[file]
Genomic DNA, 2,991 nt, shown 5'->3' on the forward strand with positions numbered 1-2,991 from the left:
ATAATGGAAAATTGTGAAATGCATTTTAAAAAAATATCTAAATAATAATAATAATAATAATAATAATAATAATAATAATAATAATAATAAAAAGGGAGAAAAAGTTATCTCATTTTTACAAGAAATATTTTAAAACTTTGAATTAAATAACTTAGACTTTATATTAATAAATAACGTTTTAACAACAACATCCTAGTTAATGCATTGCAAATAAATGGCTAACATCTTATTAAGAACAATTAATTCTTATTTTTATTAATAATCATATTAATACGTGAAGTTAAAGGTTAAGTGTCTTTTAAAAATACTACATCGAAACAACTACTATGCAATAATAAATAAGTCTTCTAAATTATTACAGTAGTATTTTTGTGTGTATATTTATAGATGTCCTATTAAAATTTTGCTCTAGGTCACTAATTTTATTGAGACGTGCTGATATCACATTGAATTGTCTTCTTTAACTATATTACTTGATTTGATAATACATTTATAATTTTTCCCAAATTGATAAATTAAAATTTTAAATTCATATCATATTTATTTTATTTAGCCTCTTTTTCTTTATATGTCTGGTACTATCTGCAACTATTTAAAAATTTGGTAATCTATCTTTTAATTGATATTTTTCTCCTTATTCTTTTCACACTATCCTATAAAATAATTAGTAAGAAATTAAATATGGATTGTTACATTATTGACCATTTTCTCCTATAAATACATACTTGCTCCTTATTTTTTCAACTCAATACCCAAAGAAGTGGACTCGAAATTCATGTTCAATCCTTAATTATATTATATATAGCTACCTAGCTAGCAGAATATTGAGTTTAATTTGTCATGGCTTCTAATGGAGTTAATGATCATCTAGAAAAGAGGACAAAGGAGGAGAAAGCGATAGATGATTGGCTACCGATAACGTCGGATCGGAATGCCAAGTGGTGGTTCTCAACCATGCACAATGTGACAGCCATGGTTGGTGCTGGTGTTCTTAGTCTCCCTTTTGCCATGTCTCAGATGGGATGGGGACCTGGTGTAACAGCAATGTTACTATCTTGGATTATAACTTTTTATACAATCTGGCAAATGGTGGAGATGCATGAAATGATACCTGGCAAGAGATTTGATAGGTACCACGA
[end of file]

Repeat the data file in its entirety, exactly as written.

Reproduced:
Genomic DNA, 2,991 nt, shown 5'->3' on the forward strand with positions numbered 1-2,991 from the left:
ATAATGGAAAATTGTGAAATGCATTTTAAAAAAATATCTAAATAATAATAATAATAATAATAATAATAATAATAATAATAATAATAATAAAAAGGGAGAAAAAGTTATCTCATTTTTACAAGAAATATTTTAAAACTTTGAATTAAATAACTTAGACTTTATATTAATAAATAACGTTTTAACAACAACATCCTAGTTAATGCATTGCAAATAAATGGCTAACATCTTATTAAGAACAATTAATTCTTATTTTTATTAATAATCATATTAATACGTGAAGTTAAAGGTTAAGTGTCTTTTAAAAATACTACATCGAAACAACTACTATGCAATAATAAATAAGTCTTCTAAATTATTACAGTAGTATTTTTGTGTGTATATTTATAGATGTCCTATTAAAATTTTGCTCTAGGTCACTAATTTTATTGAGACGTGCTGATATCACATTGAATTGTCTTCTTTAACTATATTACTTGATTTGATAATACATTTATAATTTTTCCCAAATTGATAAATTAAAATTTTAAATTCATATCATATTTATTTTATTTAGCCTCTTTTTCTTTATATGTCTGGTACTATCTGCAACTATTTAAAAATTTGGTAATCTATCTTTTAATTGATATTTTTCTCCTTATTCTTTTCACACTATCCTATAAAATAATTAGTAAGAAATTAAATATGGATTGTTACATTATTGACCATTTTCTCCTATAAATACATACTTGCTCCTTATTTTTTCAACTCAATACCCAAAGAAGTGGACTCGAAATTCATGTTCAATCCTTAATTATATTATATATAGCTACCTAGCTAGCAGAATATTGAGTTTAATTTGTCATGGCTTCTAATGGAGTTAATGATCATCTAGAAAAGAGGACAAAGGAGGAGAAAGCGATAGATGATTGGCTACCGATAACGTCGGATCGGAATGCCAAGTGGTGGTTCTCAACCATGCACAATGTGACAGCCATGGTTGGTGCTGGTGTTCTTAGTCTCCCTTTTGCCATGTCTCAGATGGGATGGGGACCTGGTGTAACAGCAATGTTACTATCTTGGATTATAACTTTTTATACAATCTGGCAAATGGTGGAGATGCATGAAATGATACCTGGCAAGAGATTTGATAGGTACCACGA